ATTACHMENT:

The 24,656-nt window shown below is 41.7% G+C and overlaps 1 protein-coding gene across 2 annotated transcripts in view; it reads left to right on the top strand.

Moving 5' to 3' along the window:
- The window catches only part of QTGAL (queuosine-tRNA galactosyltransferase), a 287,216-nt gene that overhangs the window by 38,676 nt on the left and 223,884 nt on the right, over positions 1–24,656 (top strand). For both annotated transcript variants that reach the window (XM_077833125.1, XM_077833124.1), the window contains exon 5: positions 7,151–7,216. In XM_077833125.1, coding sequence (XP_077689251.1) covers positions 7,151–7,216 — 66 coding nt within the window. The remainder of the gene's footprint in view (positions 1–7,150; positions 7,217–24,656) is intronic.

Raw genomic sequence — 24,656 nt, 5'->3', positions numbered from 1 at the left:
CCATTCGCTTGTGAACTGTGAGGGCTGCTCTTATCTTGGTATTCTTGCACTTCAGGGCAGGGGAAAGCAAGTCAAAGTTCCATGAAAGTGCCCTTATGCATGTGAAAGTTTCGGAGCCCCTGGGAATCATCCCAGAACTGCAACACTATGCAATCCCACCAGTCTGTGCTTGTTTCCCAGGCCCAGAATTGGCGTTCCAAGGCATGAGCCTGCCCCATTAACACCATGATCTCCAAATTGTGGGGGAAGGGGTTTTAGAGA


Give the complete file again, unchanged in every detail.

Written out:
The 24,656-nt window shown below is 41.7% G+C and overlaps 1 protein-coding gene across 2 annotated transcripts in view; it reads left to right on the top strand.

Moving 5' to 3' along the window:
- The window catches only part of QTGAL (queuosine-tRNA galactosyltransferase), a 287,216-nt gene that overhangs the window by 38,676 nt on the left and 223,884 nt on the right, over positions 1–24,656 (top strand). For both annotated transcript variants that reach the window (XM_077833125.1, XM_077833124.1), the window contains exon 5: positions 7,151–7,216. In XM_077833125.1, coding sequence (XP_077689251.1) covers positions 7,151–7,216 — 66 coding nt within the window. The remainder of the gene's footprint in view (positions 1–7,150; positions 7,217–24,656) is intronic.

Raw genomic sequence — 24,656 nt, 5'->3', positions numbered from 1 at the left:
CCATTCGCTTGTGAACTGTGAGGGCTGCTCTTATCTTGGTATTCTTGCACTTCAGGGCAGGGGAAAGCAAGTCAAAGTTCCATGAAAGTGCCCTTATGCATGTGAAAGTTTCGGAGCCCCTGGGAATCATCCCAGAACTGCAACACTATGCAATCCCACCAGTCTGTGCTTGTTTCCCAGGCCCAGAATTGGCGTTCCAAGGCATGAGCCTGCCCCATTAACACCATGATCTCCAAATTGTGGGGGAAGGGGTTTTAGAGA